By the wording of your question, it sounds like you're someone who is interested in photography, and wants to upgrade from maybe a point-and-shoot camera to a more advanced one like a DSLR.
If so, the best DSLRs will vary depending what your needs are and your budget.
For the entry-level crowd: The Pentax K series offers the best ISO performance, control, capabilities, and the best overall user experience. No DSLR currently on the market is a bad one, so if you can not take a good picture with one, it's not the camera's fault.
You mentioned iso, exposure and shutter speed changes. These are standard features/controls found on all DSLRs and mirrorless cameras too. What will separate one camera from another is how fast it focuses, how fast it can continuously shoot and for how long, which is to say how many shoots in continuous shooting mode can the camera take at the highest fps before the internal buffer fills up and the camera bogs down to just 1 fps.
Some other features that most people find extremely useful is image stabilization. Canon and Nikon puts their stabilization systems in their lenses. The downside to this is that not all lenses have IS, especially cheap kit lens and even most expensive primes. Pentax has the advantage here with their in-body image stabilization (IBIS). Since the sensor is moving to control camera shake, you can now use any lens and have the image stabilized. Even old lenses from the film days, it's doesn't matter. IBIS will allow you to shoot 3-5 stops lower ISO or slower shutter speed for razor-sharp images, often with zero grain.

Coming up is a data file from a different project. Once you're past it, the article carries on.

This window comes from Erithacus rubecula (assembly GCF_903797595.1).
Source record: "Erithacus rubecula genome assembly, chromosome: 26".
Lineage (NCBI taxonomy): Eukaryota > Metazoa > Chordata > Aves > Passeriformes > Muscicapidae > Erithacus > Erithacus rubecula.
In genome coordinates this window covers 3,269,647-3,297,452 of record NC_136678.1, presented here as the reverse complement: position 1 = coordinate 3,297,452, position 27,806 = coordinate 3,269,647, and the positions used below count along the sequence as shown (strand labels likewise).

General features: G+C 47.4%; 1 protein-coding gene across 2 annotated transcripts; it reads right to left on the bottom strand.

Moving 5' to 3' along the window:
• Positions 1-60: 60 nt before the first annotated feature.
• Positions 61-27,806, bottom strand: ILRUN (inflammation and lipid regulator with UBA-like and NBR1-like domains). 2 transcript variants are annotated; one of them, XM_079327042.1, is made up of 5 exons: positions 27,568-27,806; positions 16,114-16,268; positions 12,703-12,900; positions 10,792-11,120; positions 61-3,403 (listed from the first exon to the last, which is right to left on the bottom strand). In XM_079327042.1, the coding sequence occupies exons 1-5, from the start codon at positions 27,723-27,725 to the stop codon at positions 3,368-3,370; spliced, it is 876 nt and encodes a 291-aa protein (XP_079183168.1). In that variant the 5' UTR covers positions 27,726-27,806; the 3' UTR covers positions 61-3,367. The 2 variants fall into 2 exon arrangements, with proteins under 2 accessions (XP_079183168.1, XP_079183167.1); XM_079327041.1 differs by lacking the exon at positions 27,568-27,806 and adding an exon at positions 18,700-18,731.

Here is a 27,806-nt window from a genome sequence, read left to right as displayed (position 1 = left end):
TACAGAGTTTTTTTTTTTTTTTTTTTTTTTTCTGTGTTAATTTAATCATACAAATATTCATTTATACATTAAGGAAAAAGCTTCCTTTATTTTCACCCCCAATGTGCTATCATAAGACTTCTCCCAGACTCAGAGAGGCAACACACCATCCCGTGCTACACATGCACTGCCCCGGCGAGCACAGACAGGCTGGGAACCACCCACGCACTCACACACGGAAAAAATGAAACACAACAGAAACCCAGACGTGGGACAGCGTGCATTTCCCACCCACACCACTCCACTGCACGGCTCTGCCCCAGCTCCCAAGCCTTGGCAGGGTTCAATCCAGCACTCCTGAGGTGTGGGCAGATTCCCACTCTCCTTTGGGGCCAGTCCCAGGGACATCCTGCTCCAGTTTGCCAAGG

The Pentax shoot at a faster frame rate, and has a faster shutter speed compared to comparable bodies from Canon or Nikon. In the entry and mid-level range of DSLRs, Pentax is the only one to have a seal body to make it weather and dust proof. You could hose down their DSLR and WR lenses without any problems.
You don't state a budget or what types of photos you like to take. Again, I'm guessing based on your question that you're just starting out, so it is too much to recommend a higher-end camera like a Pentax K-3 II, Nikon D7xxx series, or a Canon 70D or 80D. You would be better off getting a cheaper body with better lenses since it's the lens that determines sharpness. Of course, if you can afford a higher-end camera like a K-3 II, D7200, or a 80D, then go for it. The higher-end bodies have more capabilities and performance that will allow you to consistently get acceptable results of a broader range of subject matter in a larger variety of shooting situations. Getting a mid-level body now means that you'll more than likely not outgrow the camera for several years or more. However, do not fall for the trap that a better camera equals better image quality. Even if you shot a Nikon D5 along with a D3200, at the end of the day you would not take any better or worse shots with either camera.